Last Friday, France hosted a foreign ministers' meeting to put Israel-Palestinian peace talks back on the international agenda and to bring the two sides back to direct talks by the end of the year. However, according to analysts, nothing emerged from the meeting as the French initiative appeared to have been emptied of all substance owing to US indifference and Israeli hostility.
Osama Hamdan, the Lebanon-based foreign policy chief of Hamas, speaks to Al Jazeera about the current French drive to revive the peace talks with Israel, Hamas' position on engaging in direct peace talks with Israel, and reconciliation efforts with Fatah, as well as the possibility of a prisoner swap deal with Israel.
Al Jazeera: The French government has put forth a proposal to revive the peace efforts between Israel and the Palestinians. What is Hamas' position on it?
Palestinians are the ones being attacked, and Palestinians are the weaker side, so when Israel demands that the weaker side be stripped of its capability to defend itself in any case, it means that Israel intends to continue to behave in the same manner it does now; a controlling military and economic overlord over our lives.
Osama Hamdan: We did not think there was anything new in the French initiative. However, it looks like it was meant to help Israel more than anything else after it became clear that Israel is blocking every effort to resolve the conflict.
The initiative is also designed to fill the vacuum that the Americans left after they became totally disengaged from making any effort to strike a peace deal between Israel and the Palestinians.
The most dangerous element about the French proposal, however, is that it establishes new parameters to deal with the refugees' problem when it proposes monetary compensation in exchange for abandoning the right of return.
Palestinians must not only reject this approach to the refugees' issue, but also insist on the right of return and the right for compensation for the years spent in forced exile.
Al Jazeera: Is Hamas, as a matter of principle, willing to negotiate peace with Israel?
Hamdan: Palestinians have been engaged in peace talks with Israel since 1992, and until today, we got nowhere despite all the promises of otherwise. Moreover, it was Israel that has always blocked the peace from taking place. Oslo Accord was signed in 1993 and it was supposed to result in a Palestinian state. But seven years after Oslo, the Palestinians discovered that there was no Israeli commitment to agree on the formation of a viable Palestinian state.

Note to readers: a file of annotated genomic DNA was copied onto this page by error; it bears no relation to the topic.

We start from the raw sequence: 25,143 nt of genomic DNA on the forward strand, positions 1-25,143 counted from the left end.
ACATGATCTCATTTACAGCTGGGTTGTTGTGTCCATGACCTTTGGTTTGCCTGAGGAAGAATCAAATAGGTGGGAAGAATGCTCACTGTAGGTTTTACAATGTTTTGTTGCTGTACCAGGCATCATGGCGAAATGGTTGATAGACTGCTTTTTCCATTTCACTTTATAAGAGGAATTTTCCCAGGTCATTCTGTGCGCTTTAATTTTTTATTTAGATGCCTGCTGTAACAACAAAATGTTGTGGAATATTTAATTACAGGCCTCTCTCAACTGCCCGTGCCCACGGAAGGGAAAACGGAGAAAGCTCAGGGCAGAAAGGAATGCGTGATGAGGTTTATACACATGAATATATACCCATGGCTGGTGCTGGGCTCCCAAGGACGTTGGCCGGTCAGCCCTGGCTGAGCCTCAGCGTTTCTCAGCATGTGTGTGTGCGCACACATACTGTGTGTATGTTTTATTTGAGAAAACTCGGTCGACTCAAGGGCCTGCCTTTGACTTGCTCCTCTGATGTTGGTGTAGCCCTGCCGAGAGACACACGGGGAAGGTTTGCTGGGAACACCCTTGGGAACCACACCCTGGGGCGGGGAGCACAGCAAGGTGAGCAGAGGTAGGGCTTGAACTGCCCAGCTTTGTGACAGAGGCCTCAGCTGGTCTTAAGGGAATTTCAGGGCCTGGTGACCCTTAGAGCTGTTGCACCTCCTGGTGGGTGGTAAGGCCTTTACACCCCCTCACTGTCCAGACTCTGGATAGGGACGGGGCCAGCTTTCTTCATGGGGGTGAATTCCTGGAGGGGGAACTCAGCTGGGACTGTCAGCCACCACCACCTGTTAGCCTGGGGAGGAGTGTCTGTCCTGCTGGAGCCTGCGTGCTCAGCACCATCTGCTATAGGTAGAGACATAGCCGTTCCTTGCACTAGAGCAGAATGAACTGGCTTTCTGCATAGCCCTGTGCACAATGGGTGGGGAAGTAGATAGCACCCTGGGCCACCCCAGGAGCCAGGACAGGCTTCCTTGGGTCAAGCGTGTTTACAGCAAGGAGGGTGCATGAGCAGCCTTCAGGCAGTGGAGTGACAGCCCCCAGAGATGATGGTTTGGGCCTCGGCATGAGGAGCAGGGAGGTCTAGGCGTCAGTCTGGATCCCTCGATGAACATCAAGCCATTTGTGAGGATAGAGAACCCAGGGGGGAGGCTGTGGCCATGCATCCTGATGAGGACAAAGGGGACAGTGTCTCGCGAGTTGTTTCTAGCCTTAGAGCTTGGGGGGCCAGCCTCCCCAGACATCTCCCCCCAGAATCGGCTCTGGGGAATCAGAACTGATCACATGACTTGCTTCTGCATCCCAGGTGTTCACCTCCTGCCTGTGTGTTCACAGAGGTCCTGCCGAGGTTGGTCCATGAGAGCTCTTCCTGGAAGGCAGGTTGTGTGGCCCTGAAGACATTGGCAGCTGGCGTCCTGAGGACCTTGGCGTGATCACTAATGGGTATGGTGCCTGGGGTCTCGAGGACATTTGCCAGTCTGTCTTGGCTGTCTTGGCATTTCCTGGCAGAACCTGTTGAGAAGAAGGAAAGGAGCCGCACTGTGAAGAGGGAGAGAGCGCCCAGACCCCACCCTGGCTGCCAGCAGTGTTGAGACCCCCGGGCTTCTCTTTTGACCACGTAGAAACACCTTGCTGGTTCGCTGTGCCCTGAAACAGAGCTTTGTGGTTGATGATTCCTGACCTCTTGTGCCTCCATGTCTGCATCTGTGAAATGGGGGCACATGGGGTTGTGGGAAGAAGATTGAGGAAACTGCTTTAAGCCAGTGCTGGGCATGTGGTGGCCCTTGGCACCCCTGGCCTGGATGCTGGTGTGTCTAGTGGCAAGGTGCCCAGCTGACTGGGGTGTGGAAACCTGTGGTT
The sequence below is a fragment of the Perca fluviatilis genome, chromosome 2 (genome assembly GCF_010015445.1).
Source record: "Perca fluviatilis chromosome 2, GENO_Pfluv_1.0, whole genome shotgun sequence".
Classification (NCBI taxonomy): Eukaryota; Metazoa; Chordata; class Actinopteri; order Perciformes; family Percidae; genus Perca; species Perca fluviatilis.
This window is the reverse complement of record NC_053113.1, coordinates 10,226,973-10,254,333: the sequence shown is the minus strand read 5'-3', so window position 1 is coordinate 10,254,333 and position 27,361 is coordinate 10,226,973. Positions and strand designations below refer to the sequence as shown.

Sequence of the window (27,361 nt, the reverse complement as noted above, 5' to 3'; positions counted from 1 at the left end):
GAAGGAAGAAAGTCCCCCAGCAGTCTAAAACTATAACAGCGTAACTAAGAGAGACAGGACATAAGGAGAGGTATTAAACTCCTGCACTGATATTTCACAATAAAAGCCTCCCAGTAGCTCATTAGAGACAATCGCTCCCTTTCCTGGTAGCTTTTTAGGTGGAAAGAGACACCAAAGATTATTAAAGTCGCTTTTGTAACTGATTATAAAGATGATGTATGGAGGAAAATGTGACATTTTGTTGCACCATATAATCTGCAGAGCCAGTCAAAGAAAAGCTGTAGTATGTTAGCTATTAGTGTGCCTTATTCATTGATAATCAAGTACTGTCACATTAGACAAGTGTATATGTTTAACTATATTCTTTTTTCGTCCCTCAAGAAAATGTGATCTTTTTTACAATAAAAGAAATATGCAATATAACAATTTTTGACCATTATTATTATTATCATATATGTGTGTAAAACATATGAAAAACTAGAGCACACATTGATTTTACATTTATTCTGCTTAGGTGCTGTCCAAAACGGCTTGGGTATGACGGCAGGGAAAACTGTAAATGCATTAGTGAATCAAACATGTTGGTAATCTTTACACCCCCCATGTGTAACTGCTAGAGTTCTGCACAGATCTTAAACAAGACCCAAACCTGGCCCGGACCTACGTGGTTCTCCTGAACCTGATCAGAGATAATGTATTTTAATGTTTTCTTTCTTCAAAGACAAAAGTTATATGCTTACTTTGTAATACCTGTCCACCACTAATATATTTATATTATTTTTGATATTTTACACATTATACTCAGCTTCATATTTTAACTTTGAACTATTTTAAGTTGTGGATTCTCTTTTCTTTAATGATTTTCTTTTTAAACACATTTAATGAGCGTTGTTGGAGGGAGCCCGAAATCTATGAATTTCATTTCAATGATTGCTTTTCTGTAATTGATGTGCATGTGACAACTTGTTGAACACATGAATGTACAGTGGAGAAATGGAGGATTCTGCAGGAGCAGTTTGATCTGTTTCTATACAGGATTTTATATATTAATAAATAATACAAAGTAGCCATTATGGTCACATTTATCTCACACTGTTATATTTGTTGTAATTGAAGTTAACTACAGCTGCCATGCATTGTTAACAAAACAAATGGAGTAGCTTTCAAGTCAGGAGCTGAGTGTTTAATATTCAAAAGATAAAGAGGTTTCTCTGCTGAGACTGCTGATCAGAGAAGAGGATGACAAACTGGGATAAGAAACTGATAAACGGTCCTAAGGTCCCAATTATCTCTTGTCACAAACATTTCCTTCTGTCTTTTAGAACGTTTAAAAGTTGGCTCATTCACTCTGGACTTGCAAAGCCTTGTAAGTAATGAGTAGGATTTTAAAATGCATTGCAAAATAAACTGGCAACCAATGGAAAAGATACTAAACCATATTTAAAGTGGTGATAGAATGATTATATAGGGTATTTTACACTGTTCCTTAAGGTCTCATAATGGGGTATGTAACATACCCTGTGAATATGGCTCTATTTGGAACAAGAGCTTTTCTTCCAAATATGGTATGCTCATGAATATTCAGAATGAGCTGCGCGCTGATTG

Al Jazeera: But Hamas was accused at the time of derailing the peace process with a series of violent attacks against Israelis?
Hamdan: This is not true; Hamas exercised acts of resistance against the Israeli aggression against the Palestinians. During the same period, Israel never stopped its attacks and aggression against us.
Al Jazeera: But why would you engage in acts of resistance during peace talks that were supposed to give you what you want?
Hamdan: Israel, too, was engaged in attacks against us during this period of the peace process. I want to remind you that whenever Israel stopped its attacks against us, we, too, stopped our counter-attacks. Our attacks in 1996 were in response to Israel's targeted assassinations of many leaders of the resistance such as Yahya Ayyash.
In other words, Israel has no right to say that there is a peace process while at the same time engaging in aggression and attacks against us and demanding that the Palestinians not respond to such attacks, just because there is or there was a peace process going on.
Al Jazeera: Are there captured Israeli prisoners held by Hamas?
Hamdan: There is a clear announcement from al-Qassam Brigades [Hamas' military wing] that there are Israeli soldiers who were captured during the 2014 Israeli war on Gaza. Al-Qassam did not announce any details about this as part of its own strategy in dealing with the prisoners' issue.
Al Jazeera: What about their numbers? Are they alive or dead, and is there any secret talks to strike a prisoners swap deal?
Hamdan: There is no information at this point as to whether those Israelis are dead or alive. Until this point, we cannot say that there are negotiations over the issue. Hamas had been approached by several intermediaries; however, this did not reach the level of actual negotiations. This is, of course, because negotiations require an agreement from both sides.
Right now, we are not even sure if the Israelis have authorised anyone to negotiate on their behalf over this subject. At the same time, the Israelis have not announced yet that they are interested in negotiation to have their prisoners released.
We in Hamas, however, assured all the intermediaries that we welcome their efforts and we are ready to negotiate with Israel over this issue, but only after we make sure that they are authorised to represent the Israeli government. We still don't have that commitment yet.